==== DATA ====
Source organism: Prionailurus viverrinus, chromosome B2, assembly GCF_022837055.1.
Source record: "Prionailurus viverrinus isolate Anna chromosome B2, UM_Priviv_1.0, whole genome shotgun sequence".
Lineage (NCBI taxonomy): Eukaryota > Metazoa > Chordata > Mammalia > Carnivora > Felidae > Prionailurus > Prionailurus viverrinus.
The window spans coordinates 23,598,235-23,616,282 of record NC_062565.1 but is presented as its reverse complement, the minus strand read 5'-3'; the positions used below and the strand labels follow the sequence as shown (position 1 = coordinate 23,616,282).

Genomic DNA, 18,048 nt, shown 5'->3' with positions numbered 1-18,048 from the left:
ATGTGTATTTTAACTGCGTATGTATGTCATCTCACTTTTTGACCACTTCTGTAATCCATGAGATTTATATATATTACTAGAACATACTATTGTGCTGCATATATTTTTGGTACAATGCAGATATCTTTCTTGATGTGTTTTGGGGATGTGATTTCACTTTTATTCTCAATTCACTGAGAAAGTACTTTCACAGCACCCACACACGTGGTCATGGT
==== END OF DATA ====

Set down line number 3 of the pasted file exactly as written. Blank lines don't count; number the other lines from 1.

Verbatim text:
Lineage (NCBI taxonomy): Eukaryota > Metazoa > Chordata > Mammalia > Carnivora > Felidae > Prionailurus > Prionailurus viverrinus.